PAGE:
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Frontiers of Structural and Civil Engineering

Front. Struct. Civ. Eng.    2019, Vol. 13 Issue (4) : 926-936
Estimating moment capacity of ferrocement members using self-evolving network
Abdussamad ISMAIL()
Department of Civil Engineering, Bayero University Kano, Kano State, PMB 3011, Nigeria
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In this paper, an empirical model based on self-evolving neural network is proposed for predicting the flexural behavior of ferrocement elements. The model is meant to serve as a simple but reliable tool for estimating the moment capacity of ferrocement members. The proposed model is trained and validated using experimental data obtained from the literature. The data consists of information regarding flexural tests on ferrocement specimens which include moment capacity and cross-sectional dimensions of specimens, concrete cube compressive strength, tensile strength and volume fraction of wire mesh. Comparisons of predictions of the proposed models with experimental data indicated that the models are capable of accurately estimating the moment capacity of ferrocement members. The proposed models also make better predictions compared to methods such as the plastic analysis method and the mechanism approach. Further comparisons with other data mining techniques including the back-propagation network, the adaptive spline, and the Kriging regression models indicated that the proposed models are superior in terms prediction accuracy despite being much simpler models. The performance of the proposed models was also found to be comparable to the GEP-based surrogate model.

Keywords ferrocement      moment capacity      self-evolving neural network     
Corresponding Authors: Abdussamad ISMAIL   
Just Accepted Date: 24 April 2019   Online First Date: 30 May 2019    Issue Date: 10 July 2019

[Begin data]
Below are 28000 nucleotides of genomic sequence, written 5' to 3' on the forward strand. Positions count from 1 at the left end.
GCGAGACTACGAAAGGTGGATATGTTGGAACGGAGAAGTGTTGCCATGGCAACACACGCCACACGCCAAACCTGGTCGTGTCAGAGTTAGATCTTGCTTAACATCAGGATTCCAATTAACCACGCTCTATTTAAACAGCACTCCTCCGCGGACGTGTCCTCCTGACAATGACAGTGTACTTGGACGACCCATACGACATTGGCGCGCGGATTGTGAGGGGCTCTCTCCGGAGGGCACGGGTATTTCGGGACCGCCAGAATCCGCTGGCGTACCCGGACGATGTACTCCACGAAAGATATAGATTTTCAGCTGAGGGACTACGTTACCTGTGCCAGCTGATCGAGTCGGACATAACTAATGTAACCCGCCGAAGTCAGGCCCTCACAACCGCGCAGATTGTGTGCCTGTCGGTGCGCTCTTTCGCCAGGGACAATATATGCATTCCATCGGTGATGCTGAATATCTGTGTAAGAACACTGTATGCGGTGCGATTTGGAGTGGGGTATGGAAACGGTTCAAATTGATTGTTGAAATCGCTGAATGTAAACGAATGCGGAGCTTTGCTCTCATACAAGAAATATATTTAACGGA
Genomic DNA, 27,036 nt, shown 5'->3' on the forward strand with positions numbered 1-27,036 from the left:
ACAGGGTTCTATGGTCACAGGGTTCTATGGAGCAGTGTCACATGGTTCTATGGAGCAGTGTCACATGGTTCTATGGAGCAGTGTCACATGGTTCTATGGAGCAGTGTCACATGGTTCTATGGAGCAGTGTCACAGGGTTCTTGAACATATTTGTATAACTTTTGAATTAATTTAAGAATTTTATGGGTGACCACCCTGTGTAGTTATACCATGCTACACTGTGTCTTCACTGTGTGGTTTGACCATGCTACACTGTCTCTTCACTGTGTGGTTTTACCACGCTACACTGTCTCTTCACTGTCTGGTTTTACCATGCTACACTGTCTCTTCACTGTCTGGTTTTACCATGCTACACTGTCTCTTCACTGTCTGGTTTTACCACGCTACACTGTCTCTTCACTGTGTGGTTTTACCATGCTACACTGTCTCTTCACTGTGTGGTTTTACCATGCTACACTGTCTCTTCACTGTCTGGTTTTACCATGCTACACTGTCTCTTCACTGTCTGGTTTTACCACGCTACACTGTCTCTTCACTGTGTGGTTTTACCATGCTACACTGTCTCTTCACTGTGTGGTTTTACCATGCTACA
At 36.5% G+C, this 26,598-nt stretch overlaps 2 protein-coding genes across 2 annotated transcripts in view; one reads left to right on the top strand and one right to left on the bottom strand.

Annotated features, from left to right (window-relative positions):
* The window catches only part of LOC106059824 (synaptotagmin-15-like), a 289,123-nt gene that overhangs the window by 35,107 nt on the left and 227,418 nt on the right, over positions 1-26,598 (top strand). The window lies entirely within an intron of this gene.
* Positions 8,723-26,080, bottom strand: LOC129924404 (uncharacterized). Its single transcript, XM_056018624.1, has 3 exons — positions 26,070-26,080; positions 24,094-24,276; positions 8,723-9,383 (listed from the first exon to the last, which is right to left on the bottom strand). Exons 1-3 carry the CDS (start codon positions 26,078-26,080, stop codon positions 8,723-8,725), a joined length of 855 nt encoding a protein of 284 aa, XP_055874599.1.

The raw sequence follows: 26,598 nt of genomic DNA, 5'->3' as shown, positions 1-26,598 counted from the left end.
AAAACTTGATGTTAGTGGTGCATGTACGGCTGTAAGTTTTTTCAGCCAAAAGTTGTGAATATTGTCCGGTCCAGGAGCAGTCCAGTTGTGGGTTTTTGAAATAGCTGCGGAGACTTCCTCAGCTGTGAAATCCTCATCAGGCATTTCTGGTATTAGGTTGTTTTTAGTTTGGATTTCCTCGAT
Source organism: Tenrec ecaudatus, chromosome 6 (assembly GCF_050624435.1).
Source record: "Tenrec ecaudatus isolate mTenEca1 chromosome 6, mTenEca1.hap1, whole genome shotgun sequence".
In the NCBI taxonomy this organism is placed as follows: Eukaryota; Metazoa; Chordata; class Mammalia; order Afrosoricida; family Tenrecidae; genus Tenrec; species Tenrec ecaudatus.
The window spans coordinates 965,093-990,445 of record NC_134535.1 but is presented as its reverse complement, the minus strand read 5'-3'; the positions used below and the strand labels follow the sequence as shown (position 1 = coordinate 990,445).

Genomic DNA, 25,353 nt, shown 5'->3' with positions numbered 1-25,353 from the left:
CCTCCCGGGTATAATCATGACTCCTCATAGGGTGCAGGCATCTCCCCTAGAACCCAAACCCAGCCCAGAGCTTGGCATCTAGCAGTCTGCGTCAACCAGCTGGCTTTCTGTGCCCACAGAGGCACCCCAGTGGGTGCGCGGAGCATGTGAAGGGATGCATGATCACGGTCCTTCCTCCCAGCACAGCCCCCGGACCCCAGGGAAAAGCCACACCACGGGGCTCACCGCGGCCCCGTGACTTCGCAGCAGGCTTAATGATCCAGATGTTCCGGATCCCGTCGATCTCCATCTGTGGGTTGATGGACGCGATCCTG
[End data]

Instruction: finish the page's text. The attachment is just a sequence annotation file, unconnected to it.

Cite this article:   
Abdussamad ISMAIL. Estimating moment capacity of ferrocement members using self-evolving network[J]. Front. Struct. Civ. Eng., 2019, 13(4): 926-936.
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Fig.1  Section of a ferrocement member
Fig.2  Topology of a Self-evolving Network
Fig.3  SEANN training flow diagram
parameter µ s xmax xmin
Mu 819.79 1054.08 5393 33
b 150.8 91.03 400 76
h 42.92 22.24 100 13
vf 2.43 1.8032 8.25 0.16
fcu 39.95 13.18 62 12.6
fu 543.1 140.26 979 371
Tab.1  Database summary
Fig.4  Comparison of SEANN-I prediction with experimental data (a) SEANN- I predictions versus training data (b) SEANN-I predictions versus testing data
Fig.5  Comparison of SEANN-II prediction with experimental data (a) SEANN-II predictions versus training data (b) SEANN-II predictions versus testing data
Fig.6  Values of β versus testing data (a) SEANN-I predictions (b) SEANN-II predictions
model approximated function No. of parameters
SEANN-I Eq. (5) 9
SEANN-II Eq. (6) 4
Spline-I (linear) Eq. (5) 16
Spline-II (linear) Eq. (6) 7
Spline-I (cubic) Eq. (5) 10
Spline-II (cubic) Eq. (6) 6
Kriging-I Eq. (5) 220
Kriging-II Eq. (6) 112
Tab.2  Brief descriptions of SEANN, spline and Kriging models
Fig.7  N-RMSE values for SEANN, spline and Kriging models
model No. of parameters N–RMSE (testing) R2 (testing)
SEANN-I 9 0.1688 0.9032
SEANN-II 4 0.1485 0.9190
BP-ANN 39 0.3270 0.7880
GEP 3 0.1849 0.8812
plastic analysis - 0.2414 0.8610
mechanism approach - 0.3981 0.8160
parabolic formula - 0.4953 0.8147
Tab.3  Comparison of results
Fig.8  Performance comparison various methods of predicting moment capacity
Fig.9  Variation of normalized moment capacity with (a) α; (b) vf
Fig.10  Variation of normalized moment capacity with α for various vf values (compared with testing data)
Fig.11  Results of sensitivity analysis
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